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Computer methods and programs in biomedicine

A method for generating 3D thermal models with decoupled acquisition.


PMID 28947008

Abstract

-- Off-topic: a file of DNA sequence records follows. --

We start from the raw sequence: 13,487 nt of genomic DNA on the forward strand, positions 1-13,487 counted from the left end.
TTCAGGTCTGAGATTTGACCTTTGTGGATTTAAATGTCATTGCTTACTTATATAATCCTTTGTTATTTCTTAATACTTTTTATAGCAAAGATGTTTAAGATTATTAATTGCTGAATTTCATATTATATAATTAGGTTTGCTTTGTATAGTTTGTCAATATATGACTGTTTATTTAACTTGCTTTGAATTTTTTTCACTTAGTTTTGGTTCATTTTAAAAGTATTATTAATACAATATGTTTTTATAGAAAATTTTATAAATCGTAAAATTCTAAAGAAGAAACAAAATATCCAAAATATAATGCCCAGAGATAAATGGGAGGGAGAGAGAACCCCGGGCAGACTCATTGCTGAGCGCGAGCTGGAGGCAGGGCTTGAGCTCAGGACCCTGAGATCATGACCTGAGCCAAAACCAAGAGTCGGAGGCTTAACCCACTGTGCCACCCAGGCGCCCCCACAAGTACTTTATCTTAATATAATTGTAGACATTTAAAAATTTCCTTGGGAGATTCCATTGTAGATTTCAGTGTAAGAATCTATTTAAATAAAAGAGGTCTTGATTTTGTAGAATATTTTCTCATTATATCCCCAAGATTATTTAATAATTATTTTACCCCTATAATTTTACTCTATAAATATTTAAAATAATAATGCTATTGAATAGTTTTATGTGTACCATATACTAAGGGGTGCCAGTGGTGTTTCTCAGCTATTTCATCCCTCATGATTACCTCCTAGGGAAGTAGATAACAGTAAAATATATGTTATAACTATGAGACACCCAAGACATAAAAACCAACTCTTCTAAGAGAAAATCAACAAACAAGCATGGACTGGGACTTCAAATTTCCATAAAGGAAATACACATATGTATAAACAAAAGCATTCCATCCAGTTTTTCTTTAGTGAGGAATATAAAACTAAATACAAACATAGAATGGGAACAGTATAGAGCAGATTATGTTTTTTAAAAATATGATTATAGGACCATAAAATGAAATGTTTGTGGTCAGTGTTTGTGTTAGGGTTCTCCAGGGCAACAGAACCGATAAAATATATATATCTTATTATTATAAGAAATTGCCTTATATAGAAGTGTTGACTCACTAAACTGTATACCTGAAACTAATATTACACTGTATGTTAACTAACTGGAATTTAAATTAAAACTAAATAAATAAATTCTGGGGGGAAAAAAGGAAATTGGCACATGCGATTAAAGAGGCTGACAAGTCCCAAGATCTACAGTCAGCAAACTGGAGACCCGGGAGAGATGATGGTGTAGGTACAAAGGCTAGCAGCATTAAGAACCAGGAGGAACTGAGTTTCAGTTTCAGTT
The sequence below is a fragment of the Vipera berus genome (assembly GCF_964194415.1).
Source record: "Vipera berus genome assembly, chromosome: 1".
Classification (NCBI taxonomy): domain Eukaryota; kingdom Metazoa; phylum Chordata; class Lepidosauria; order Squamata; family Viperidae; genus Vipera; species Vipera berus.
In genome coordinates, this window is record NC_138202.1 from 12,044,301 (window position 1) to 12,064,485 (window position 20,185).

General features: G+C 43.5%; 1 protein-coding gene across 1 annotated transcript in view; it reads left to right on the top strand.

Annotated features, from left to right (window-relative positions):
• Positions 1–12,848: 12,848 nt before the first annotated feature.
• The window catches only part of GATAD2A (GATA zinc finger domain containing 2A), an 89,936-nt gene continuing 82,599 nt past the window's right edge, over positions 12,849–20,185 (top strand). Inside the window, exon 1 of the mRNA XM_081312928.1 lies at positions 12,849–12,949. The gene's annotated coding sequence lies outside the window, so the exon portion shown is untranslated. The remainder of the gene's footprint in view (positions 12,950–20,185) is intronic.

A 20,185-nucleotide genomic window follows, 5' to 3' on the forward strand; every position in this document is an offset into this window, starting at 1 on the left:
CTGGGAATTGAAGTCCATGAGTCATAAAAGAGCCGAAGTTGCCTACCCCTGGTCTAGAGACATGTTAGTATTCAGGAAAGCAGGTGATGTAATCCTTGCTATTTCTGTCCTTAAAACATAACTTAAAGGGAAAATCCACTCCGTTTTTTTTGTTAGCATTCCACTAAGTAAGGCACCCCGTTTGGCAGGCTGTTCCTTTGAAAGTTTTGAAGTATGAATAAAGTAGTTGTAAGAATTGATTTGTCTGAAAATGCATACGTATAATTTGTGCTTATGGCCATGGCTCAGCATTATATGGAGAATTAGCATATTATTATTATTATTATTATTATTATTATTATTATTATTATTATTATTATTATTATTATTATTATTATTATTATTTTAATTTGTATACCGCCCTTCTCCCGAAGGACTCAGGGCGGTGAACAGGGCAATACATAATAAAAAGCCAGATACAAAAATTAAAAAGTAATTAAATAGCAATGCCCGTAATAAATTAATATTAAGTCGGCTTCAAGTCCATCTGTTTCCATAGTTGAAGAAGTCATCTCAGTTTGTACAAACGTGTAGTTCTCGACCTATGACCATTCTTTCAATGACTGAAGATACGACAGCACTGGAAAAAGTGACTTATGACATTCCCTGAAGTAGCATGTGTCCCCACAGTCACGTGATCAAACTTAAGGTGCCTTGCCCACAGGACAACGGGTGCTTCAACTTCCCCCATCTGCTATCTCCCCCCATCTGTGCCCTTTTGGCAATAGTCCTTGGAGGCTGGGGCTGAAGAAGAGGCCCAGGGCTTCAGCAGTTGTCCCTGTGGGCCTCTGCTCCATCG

Both thermal imaging and 3D scanning offer convenient advantages for medical applications, namely, being contactless, non-invasive and fast. Consequently, many approaches have been proposed to combine both sensing modalities in order to acquire 3D thermal models. The predominant approach is to affix a 3D scanner and a thermal camera in the same support and calibrate them together. While this approach allows straightforward projection of thermal images over the 3D mesh, it requires their simultaneous acquisition. In this work, a method for generation of 3D thermal models that allows combination of separately acquired 3D mesh and thermal images is presented. Among the advantages of this decoupled acquisition are increased modularity of acquisition procedures and reuse of legacy equipment and data. The proposed method is based on the projection of thermal images over a 3D mesh. Unlike previous methods, it is considered that the 3D mesh and the thermal images are acquired separately, so camera pose estimation is required to determine the correct spatial positioning from which to project the images. This is done using Structure from Motion, which requires a series of interest points correspondences between the images, for which the SIFT method was used. As thermal images of human skin are predominantly homogeneous, an intensity transformation is proposed to increase the efficacy of interest point detection and make the approach feasible. Before projection, the adequate alignment of the 3D mesh in space is determined using Particle Swarm Optimization. For validation of the method, the design and implementation of a test object is presented. It can be used to validate other methods and can be reproduced with common printed circuit board manufacturing processes. The proposed approach is accurate, with an average displacement error of 1.41  mm (s = 0.74  mm) with the validation test object and 4.58 mm (s = 2.12  mm) with human subjects. The proposed method is able to combine separately a acquired 3D mesh and thermal images into an accurate 3D thermal model. The results with human subjects suggest that the method can be successfully employed in medical applications.